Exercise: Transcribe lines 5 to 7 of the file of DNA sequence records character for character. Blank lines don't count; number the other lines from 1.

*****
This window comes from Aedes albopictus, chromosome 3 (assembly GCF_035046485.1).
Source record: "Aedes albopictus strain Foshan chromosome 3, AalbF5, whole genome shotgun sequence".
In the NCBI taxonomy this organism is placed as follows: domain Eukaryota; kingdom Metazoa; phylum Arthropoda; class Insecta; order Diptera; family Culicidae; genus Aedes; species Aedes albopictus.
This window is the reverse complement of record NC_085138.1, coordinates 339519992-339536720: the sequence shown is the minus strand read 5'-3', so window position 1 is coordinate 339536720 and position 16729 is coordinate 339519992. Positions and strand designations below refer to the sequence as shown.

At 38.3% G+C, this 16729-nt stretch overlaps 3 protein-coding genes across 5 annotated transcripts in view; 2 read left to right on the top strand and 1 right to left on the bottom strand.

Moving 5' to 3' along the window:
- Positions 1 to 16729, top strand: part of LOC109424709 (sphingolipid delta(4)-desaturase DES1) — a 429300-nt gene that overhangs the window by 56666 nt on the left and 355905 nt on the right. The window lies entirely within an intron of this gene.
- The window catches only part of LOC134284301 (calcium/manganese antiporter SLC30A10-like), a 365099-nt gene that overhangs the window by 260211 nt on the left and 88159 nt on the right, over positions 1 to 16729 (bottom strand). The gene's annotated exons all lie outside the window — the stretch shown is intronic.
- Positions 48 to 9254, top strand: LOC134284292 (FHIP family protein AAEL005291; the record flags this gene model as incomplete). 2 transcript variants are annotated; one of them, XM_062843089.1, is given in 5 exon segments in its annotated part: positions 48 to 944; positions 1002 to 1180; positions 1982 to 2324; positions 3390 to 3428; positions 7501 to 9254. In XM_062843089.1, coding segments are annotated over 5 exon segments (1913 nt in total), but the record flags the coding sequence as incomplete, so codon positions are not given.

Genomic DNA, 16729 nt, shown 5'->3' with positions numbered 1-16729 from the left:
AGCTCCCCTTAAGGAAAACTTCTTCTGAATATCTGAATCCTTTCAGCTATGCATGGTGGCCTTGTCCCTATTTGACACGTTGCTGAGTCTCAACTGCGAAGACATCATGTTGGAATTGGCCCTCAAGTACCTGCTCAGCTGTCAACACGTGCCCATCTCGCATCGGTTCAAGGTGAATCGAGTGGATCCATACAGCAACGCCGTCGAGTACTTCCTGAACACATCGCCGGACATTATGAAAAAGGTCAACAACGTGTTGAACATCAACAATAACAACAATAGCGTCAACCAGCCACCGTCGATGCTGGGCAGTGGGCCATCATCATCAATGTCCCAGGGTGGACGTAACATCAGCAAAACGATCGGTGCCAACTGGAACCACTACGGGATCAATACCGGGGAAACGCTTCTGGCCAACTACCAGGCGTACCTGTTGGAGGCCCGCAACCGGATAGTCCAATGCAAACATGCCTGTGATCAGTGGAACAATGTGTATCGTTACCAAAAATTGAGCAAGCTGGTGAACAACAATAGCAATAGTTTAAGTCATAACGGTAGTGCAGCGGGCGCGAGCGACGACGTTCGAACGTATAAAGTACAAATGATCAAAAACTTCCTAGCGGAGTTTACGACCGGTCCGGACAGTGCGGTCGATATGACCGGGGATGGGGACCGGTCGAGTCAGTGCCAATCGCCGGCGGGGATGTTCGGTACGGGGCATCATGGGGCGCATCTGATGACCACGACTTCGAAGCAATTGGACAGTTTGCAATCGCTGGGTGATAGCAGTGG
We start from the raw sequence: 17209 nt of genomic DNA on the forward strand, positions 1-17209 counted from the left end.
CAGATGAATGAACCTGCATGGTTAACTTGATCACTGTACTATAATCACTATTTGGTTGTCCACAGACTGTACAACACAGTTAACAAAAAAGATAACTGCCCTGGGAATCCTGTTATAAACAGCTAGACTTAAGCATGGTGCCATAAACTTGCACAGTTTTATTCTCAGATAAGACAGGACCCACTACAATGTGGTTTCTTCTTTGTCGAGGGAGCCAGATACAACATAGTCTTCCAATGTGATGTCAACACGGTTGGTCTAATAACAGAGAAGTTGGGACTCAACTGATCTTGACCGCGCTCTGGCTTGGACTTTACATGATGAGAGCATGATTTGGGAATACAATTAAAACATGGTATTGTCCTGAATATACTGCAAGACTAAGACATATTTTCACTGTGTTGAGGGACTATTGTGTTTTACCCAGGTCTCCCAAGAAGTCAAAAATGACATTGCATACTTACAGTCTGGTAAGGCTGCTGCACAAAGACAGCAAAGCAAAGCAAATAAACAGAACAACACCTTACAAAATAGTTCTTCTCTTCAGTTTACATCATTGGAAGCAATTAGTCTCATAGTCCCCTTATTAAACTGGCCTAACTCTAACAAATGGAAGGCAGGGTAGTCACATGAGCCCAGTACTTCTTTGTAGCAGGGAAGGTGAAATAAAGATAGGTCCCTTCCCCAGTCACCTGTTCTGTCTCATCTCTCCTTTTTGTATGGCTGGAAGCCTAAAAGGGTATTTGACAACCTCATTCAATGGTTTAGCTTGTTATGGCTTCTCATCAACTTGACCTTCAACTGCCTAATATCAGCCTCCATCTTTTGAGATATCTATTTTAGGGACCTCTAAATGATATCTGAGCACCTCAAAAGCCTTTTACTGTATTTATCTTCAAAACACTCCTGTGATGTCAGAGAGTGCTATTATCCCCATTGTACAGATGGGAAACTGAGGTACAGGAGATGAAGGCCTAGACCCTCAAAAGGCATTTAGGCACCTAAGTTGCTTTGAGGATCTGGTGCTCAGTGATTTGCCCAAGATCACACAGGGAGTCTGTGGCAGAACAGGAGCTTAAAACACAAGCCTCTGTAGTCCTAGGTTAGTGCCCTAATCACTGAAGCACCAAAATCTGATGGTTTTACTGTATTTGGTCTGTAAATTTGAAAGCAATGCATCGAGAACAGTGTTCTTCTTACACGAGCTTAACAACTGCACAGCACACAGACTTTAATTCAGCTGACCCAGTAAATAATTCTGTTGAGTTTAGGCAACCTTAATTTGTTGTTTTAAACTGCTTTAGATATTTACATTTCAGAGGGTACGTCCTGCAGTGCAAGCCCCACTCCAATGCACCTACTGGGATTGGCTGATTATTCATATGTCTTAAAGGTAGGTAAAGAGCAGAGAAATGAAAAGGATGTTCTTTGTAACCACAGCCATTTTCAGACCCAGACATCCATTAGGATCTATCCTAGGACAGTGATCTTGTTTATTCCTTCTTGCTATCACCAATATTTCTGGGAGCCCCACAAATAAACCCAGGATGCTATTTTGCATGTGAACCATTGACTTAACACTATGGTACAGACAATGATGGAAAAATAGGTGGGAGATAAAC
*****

At 38.3% G+C, this 16729-nt stretch overlaps 3 protein-coding genes across 5 annotated transcripts in view; 2 read left to right on the top strand and 1 right to left on the bottom strand.

Moving 5' to 3' along the window:
- Positions 1 to 16729, top strand: part of LOC109424709 (sphingolipid delta(4)-desaturase DES1) — a 429300-nt gene that overhangs the window by 56666 nt on the left and 355905 nt on the right. The window lies entirely within an intron of this gene.